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Face-planting a little kid off of the lift at A-Basin a couple of weeks ago

post #1 of 21
Thread Starter 

So I'm sure this left everybody who saw me thinking "wow, that guy is not a dad." Well, I'm not but that's beside the point. 

 

So I go through the singles line at the Black Mountain Express and there are three smallish kids there in a group for the 3rd to next chair so I ask/barge in with them to make a (would-be) full chair. There's a little guy (maybe 3ft tall) next to me and two other guys who are probably 4 1/2 feet tall or something (the two older kids seemed the same age). 

 

After I join, for some reason, they try to switch the little guy to be in between them and he falls. I extended my hand for him to grab but he just flailed around a bit before the other kids just grabbed him upright. Successfully getting the little one between them at the same time. I was not dressed as the boogie man, but may have smelled a bit like gin (not actually true). 

 

Anyway, after we load, I look over and the little kid in the middle of the other two boys is just skiing along (plenty of snow after the loading zone) with the front part of the seat of the chair against his back, the other kids start pushing him and telling him to get out of the way (how?) and I start yelling back to the lift operator to stop (we're like 20 feet from the LZ). The kid catches an edge and face-plants and then they stop the lift and attend to him. He didn't appear hurt and rode up a few chairs back. He didn't seem to notice at the time that he wasn't on the chair; he didn't seem to be comprehending the situation that he needed to be on the seat, kinda just being "here we go" about it. 

 

Now, I know that everybody is supposed to know how to ride the lift. I think those kids knew that too. There was no blaming or anything like that of anybody, it was just a mistake. But, given how young these kids were, should I have maybe helped them more? (or some, really, I guess.) It could have been even more dangerous if there wasn't snow over the entire area. I didn't want to tell the other kids to grab him up because I thought they might fall too but no way could I reach over and leverage him up.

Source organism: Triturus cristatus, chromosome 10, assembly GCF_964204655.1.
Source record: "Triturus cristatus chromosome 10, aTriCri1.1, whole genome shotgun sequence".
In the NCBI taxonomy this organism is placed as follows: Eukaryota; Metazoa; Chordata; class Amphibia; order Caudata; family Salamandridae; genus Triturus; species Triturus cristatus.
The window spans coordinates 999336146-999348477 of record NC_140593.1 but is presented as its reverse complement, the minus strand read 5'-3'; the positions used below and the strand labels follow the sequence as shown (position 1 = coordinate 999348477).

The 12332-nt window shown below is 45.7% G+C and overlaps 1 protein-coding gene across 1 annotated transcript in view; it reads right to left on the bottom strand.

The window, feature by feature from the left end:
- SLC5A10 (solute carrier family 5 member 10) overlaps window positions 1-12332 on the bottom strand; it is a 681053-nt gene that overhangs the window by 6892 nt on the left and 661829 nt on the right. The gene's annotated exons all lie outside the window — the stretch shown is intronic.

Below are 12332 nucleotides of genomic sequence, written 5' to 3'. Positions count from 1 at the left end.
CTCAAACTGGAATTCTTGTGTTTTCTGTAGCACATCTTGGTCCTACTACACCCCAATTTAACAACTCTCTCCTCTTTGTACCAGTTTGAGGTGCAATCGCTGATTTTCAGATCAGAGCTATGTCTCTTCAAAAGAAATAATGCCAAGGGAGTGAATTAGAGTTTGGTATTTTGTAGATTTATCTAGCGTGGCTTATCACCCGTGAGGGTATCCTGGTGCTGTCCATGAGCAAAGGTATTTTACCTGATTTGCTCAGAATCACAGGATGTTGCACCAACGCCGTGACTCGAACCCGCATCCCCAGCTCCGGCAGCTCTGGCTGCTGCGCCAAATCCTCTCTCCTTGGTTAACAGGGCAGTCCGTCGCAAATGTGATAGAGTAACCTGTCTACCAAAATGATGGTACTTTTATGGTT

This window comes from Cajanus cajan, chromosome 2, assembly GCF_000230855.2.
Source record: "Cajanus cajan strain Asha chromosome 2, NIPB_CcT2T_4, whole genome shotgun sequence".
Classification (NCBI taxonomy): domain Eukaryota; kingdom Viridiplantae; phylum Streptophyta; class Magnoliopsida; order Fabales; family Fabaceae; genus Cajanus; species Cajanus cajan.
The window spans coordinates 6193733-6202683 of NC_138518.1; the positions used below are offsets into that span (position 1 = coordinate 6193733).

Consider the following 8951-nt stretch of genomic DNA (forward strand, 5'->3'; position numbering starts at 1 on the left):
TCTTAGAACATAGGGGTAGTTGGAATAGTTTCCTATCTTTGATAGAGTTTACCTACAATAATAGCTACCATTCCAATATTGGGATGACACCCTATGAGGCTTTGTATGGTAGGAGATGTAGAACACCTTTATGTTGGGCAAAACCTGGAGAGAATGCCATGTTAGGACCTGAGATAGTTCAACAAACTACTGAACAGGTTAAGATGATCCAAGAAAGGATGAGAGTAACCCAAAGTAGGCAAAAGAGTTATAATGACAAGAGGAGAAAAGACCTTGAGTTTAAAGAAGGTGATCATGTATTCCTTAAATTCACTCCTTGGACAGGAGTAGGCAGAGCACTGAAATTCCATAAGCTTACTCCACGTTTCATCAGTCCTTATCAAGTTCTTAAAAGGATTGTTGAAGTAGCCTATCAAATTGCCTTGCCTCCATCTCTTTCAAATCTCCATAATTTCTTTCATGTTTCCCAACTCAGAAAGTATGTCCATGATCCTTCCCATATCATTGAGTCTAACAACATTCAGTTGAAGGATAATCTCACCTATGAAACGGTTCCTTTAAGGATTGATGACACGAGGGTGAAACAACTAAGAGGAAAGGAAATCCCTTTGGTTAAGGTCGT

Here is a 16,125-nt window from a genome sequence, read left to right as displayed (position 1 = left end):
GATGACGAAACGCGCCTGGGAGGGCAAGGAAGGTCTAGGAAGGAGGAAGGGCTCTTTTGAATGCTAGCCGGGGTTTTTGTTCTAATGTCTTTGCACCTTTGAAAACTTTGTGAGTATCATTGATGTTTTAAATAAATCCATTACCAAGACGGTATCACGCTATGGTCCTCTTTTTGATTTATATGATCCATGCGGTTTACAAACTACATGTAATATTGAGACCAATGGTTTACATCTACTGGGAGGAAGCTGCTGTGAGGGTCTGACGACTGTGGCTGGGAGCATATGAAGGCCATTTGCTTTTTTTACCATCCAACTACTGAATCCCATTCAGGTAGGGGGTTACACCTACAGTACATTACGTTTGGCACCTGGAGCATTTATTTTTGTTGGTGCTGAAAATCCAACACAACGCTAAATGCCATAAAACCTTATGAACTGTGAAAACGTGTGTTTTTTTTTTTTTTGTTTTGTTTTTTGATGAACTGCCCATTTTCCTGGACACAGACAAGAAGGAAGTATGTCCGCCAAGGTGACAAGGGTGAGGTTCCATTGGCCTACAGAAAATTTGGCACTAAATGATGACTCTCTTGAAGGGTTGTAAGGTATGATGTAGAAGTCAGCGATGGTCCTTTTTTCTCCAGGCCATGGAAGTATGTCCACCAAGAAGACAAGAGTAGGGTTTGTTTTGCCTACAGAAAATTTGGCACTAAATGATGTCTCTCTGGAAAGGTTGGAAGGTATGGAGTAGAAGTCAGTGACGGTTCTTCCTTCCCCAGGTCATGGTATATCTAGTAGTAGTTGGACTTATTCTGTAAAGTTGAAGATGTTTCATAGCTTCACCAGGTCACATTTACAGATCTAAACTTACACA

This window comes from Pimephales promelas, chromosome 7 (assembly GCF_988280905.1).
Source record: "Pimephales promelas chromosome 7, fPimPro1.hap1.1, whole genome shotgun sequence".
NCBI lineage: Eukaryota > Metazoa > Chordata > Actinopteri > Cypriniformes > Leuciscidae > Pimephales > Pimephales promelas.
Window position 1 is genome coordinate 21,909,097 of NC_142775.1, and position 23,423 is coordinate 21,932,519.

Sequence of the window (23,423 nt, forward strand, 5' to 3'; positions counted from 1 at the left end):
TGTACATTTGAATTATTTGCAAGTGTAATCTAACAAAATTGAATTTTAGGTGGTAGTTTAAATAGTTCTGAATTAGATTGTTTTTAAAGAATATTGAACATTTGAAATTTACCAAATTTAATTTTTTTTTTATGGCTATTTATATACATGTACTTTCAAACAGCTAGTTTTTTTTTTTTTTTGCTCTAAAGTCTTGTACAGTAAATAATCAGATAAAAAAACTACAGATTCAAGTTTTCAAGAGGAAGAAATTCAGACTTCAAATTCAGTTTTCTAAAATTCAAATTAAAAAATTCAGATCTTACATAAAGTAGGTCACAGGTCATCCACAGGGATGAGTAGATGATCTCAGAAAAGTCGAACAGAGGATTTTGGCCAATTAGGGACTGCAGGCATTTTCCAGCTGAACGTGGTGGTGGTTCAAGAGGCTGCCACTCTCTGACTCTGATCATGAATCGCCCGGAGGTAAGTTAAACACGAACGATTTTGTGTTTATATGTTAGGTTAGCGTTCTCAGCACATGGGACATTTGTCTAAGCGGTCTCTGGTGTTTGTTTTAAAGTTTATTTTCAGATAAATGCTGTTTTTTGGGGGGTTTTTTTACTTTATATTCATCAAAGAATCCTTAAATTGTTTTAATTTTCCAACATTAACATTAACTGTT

What would you do? I usually try not to tell other people's kids what to do but this was potentially dangerous and I was just kind of along for the ride.

post #2 of 21

I am a dad so I will answer as dad.  I guess first off as far as loading a lift on their own a parent needs to know their kid.  I don't think there is a specific age when suddenly they don't know help.  It sounds to me that the kid was clearly not capable of loading onto the lift on his own and his buddies couldn't help him either so where was that somebody?  It shouldn't have to be you.  From your description I don't know what else you could have done.  You tried to grab him, you yelled for the operator.  As a dad I have and do try to help kids that appear to need help if their parents aren't around regardless if I think their parents should be there or not.  I also get that helping other peoples kids can't often bring the wrath of God down as well if the parent is around and misinterprets your actions.  Just my opinion and when it comes to kids there's a billion different opinions out there and everyone thinks theirs is the right one.

post #3 of 21

I don't think you were obligated to do anything.  At Copper when the lifties see a really small kid about to load they come over and walk behind the chair to assist if needed.  That's probably what should have happened. 

post #4 of 21

I'll open another can of worms.  What if you all loaded successfully, with our without helping a 5 year old.  That 5 year old then falls off about 15 feet up and gets injured.  Is the parent going to try to sue you, a complete stranger just taking your rightful seat on a shared lift, for allowing the kid they weren't watching to fall and get injured... the kid that shouldn't have been on the lift to begin with?  What would a jury of non skiers decide should that make it to court?

post #5 of 21

That's a fail on Copper's part. I've seen little kids (and adults) having loading problems at Alpine and the lift ops anticipate problems and slow the lift and help if necessary and are quick to stop the lift and help if someone is having problems.  You weren't in a position to help, since the kid wasn't next to you and there was nothing you could have said to the other kids that would have helped. Copper's lift ops should have been more attentive.

post #6 of 21

No, for your initial question;  it's not your job to be a liftie or instructor, so you are not expected to help and have no obligation to do help out, esp. if you've not been trained how.   It's better to just let them fall or stay in the landing zone then potentially be dangling.

 

The other question is if not you then who?  There's a whole slew of answers to that question, but it's not you.

 

Once in a blue moon, I am asked by an instructor who has a large group of small ones to go up with them so they are not unattended on a chair.  It is not to help them with their skiing or exit; it is more of just to ensure they don't start goofing off on the lift and swinging it or screwing around as kids are apt to do when left to their own devices.  The only instruction is to keep the bar down until you actually get to the top.